Egypt Erupts in Jubilation as Mubarak Steps Down
|Demonstrators in Cairo rejoiced Friday upon hearing that President Hosni Mubarak had been toppled after 18 days of protests against his government.|
CAIRO — An 18-day-old revolt led by the young people of Egypt ousted President Hosni Mubarak on Friday, shattering three decades of political stasis here and overturning the established order of the Arab world.Shouts of “God is great” erupted from Tahrir Square at twilight as Mr. Mubarak’s vice president and longtime intelligence chief, Omar Suleiman, announced that Mr. Mubarak had passed all authority to a council of military leaders.
Tens of thousands who had bowed down for evening prayers leapt to their feet, bouncing and dancing in joy. “Lift your head high, you’re an Egyptian,” they cried. Revising the tense of the revolution’s rallying cry, they chanted, “The people, at last, have brought down the regime.”
“We can breathe fresh air, we can feel our freedom,” said Gamal Heshamt, a former independent member of Parliament. “After 30 years of absence from the world, Egypt is back.”
Mr. Mubarak, an 82-year-old former air force commander, left without comment for his home by the Red Sea in Sharm el Sheik. His departure overturns, after six decades, the Arab world’s original secular dictatorship. He was toppled by a radically new force in regional politics — a largely secular, nonviolent, youth-led democracy movement that brought Egypt’s liberal and Islamist opposition groups together for the first time under its banner.
One by one the protesters withstood each weapon in the arsenal of the Egyptian autocracy — first the heavily armed riot police, then a ruling party militia and finally the state’s powerful propaganda machine.
Mr. Mubarak’s fall removed a bulwark of American foreign policy in the region. The United States, its Arab allies and Israel are now pondering whether the Egyptian military, which has vowed to hold free elections, will give way to a new era of democratic dynamism or to a perilous lurch into instability or Islamist rule.
The upheaval comes less than a month after a sudden youth revolt in nearby Tunisia toppled another enduring Arab strongman, President Zine el-Abidine Ben Ali. And on Friday night some of the revelers celebrating in the streets of Cairo marched under a Tunisian flag and pointed to the surviving autocracies in Syria, Saudi Arabia, Jordan and Yemen. “We are setting a role model for the dictatorships around us,” said Khalid Shaheen, 39. “Democracy is coming.”
President Obama, in a televised address, praised the Egyptian revolution. “Egyptians have made it clear that nothing less than genuine democracy will carry the day,” he said. “It was the moral force of nonviolence — not terrorism and mindless killing — that bent the arc of history toward justice once more.”
The Muslim Brotherhood, the outlawed Islamist movement that until 18 days ago was considered Egypt’s only viable opposition, said it was merely a supporting player in the revolt.
“We participated with everyone else and did not lead this or raise Islamic slogans so that it can be the revolution of everyone,” said Mohamed Saad el-Katatni, a spokesman for the Brotherhood. “This is a revolution for all Egyptians; there is no room for a single group’s slogans, not the Brotherhood’s or anybody else.”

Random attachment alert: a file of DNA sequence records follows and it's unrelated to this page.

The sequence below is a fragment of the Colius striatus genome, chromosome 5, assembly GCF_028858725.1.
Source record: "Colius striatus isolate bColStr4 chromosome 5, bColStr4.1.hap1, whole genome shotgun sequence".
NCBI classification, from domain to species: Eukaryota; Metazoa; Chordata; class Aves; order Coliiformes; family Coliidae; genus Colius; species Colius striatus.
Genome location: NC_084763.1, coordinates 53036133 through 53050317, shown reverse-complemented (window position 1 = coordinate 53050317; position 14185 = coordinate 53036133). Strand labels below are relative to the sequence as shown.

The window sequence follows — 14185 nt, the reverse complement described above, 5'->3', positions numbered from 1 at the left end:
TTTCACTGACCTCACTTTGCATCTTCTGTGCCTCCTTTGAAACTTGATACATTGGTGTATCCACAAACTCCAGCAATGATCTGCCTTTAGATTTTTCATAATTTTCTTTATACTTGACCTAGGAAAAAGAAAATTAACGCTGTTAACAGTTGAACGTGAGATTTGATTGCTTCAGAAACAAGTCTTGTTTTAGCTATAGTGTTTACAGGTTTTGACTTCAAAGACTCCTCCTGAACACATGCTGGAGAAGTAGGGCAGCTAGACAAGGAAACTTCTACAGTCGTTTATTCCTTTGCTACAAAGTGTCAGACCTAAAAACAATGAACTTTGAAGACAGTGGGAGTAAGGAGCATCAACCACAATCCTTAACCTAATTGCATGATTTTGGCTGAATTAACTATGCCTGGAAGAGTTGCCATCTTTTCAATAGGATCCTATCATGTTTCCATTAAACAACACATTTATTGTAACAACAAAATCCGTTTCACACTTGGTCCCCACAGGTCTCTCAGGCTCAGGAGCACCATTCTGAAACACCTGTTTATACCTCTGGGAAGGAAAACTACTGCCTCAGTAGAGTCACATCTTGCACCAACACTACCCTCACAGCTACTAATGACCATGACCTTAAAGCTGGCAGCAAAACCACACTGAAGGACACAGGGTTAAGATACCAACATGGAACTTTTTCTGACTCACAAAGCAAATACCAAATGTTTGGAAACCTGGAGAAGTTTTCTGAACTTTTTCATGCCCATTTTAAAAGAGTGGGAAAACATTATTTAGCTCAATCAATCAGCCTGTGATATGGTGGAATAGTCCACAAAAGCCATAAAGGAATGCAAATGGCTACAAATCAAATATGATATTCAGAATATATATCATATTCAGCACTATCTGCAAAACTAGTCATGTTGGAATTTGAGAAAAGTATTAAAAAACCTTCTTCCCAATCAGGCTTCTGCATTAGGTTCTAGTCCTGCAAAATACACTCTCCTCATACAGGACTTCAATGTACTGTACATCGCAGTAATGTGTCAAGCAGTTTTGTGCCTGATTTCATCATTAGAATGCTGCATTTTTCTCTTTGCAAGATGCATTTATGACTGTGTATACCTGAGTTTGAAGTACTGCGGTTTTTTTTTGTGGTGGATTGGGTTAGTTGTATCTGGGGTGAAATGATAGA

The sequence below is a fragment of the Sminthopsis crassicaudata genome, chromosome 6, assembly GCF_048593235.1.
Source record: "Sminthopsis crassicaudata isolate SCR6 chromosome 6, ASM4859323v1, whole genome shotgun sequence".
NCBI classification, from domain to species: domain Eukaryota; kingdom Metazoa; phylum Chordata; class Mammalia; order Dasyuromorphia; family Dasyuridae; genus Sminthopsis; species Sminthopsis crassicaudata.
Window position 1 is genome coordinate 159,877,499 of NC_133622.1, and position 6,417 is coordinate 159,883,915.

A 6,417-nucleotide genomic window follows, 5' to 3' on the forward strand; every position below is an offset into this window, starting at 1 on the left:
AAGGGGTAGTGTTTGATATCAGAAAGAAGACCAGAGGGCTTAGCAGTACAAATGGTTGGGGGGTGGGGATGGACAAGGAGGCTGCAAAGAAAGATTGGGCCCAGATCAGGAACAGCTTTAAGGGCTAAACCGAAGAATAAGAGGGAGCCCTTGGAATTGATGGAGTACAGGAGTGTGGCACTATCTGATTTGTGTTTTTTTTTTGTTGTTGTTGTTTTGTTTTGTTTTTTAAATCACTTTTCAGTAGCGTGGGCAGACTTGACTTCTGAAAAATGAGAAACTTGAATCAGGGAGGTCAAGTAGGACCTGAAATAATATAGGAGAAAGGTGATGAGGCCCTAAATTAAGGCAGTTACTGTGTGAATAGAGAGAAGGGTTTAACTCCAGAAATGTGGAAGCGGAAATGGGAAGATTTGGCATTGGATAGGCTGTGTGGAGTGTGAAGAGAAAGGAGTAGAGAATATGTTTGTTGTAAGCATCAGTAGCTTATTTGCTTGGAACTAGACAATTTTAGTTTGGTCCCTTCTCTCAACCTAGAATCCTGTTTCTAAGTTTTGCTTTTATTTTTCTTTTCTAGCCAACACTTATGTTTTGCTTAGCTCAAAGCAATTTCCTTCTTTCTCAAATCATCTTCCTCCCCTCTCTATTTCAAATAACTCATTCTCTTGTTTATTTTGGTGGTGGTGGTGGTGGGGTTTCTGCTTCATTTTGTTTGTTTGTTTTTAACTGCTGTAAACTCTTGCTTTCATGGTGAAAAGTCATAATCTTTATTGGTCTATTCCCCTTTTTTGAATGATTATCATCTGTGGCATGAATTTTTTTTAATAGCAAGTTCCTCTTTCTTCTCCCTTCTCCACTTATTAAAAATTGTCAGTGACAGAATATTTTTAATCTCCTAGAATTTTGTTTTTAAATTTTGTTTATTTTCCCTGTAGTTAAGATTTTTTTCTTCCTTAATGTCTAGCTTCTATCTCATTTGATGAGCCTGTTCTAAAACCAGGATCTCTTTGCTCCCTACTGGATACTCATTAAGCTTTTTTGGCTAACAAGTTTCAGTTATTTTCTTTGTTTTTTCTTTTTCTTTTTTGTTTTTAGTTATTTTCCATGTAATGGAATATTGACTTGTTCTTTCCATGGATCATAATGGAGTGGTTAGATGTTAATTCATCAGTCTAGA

The Brotherhood, which was slow to follow the lead of its own youth wing into the streets, has said it will not field a candidate for president or seek a parliamentary majority in the expected elections.
The Mubarak era ended without any of the stability and predictability that were the hallmarks of his tenure. Western and Egyptian officials had expected Mr. Mubarak to leave office on Thursday and irrevocably delegate his authority to Vice President Suleiman, finishing the last six months of his term with at least his presidential title intact.
But whether because of pride or stubbornness, Mr. Mubarak instead spoke once again as the unbowed father of the nation, barely alluding to a vague “delegation” of authority.
The resulting disappointment enraged the Egyptian public, sent a million people into the streets of Cairo on Friday morning and put in motion an unceremonious retreat at the behest of the military he had commanded for so long.
“Taking into consideration the difficult circumstances the country is going through, President Mohammed Hosni Mubarak has decided to leave the post of president of the republic and has tasked the Supreme Council of the Armed Forces to manage the state’s affairs,” Mr. Suleiman, grave and ashen, said in a brief televised statement.
It is now not clear what role Mr. Suleiman, whose credibility plummeted over the past week as he stood by Mr. Mubarak and even questioned Egypt’s readiness for democracy, will have in the new government.
The transfer of power leaves the Egyptian military in charge of this nation of 85 million, facing insistent calls for fundamental democratic change and open elections. Hours before Mr. Suleiman announced Mr. Mubarak’s exit, the military had signaled its takeover with a communiqué that appeared to declare its solidarity with the protesters.
Read on state television by an army spokesman, the communiqué declared that the military — not Mr. Mubarak, Mr. Suleiman or any other civilian authority — would ensure the amendment of the Constitution to “conduct free and fair presidential elections.”
“The armed forces are committed to sponsor the legitimate demands of the people,” the statement declared, and the military promised to ensure the fulfillment of its promises “within defined time frames” until authority could be passed to a “free democratic community that the people aspire to.”